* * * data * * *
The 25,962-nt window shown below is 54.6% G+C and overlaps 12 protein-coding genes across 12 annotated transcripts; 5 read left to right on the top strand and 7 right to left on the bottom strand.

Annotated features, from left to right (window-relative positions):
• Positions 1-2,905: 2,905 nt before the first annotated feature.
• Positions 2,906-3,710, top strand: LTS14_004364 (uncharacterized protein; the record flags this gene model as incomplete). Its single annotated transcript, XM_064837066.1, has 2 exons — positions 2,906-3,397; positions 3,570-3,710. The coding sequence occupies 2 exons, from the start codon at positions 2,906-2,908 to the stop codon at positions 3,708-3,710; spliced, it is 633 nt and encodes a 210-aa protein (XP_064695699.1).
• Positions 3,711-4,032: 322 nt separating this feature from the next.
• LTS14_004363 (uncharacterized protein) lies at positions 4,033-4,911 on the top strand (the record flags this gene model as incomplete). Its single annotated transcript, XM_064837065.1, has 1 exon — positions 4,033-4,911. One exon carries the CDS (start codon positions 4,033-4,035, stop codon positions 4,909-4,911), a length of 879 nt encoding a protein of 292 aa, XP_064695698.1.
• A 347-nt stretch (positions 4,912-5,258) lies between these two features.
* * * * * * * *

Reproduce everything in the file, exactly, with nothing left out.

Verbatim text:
The 25,962-nt window shown below is 54.6% G+C and overlaps 12 protein-coding genes across 12 annotated transcripts; 5 read left to right on the top strand and 7 right to left on the bottom strand.

Annotated features, from left to right (window-relative positions):
• Positions 1-2,905: 2,905 nt before the first annotated feature.
• Positions 2,906-3,710, top strand: LTS14_004364 (uncharacterized protein; the record flags this gene model as incomplete). Its single annotated transcript, XM_064837066.1, has 2 exons — positions 2,906-3,397; positions 3,570-3,710. The coding sequence occupies 2 exons, from the start codon at positions 2,906-2,908 to the stop codon at positions 3,708-3,710; spliced, it is 633 nt and encodes a 210-aa protein (XP_064695699.1).
• Positions 3,711-4,032: 322 nt separating this feature from the next.
• LTS14_004363 (uncharacterized protein) lies at positions 4,033-4,911 on the top strand (the record flags this gene model as incomplete). Its single annotated transcript, XM_064837065.1, has 1 exon — positions 4,033-4,911. One exon carries the CDS (start codon positions 4,033-4,035, stop codon positions 4,909-4,911), a length of 879 nt encoding a protein of 292 aa, XP_064695698.1.
• A 347-nt stretch (positions 4,912-5,258) lies between these two features.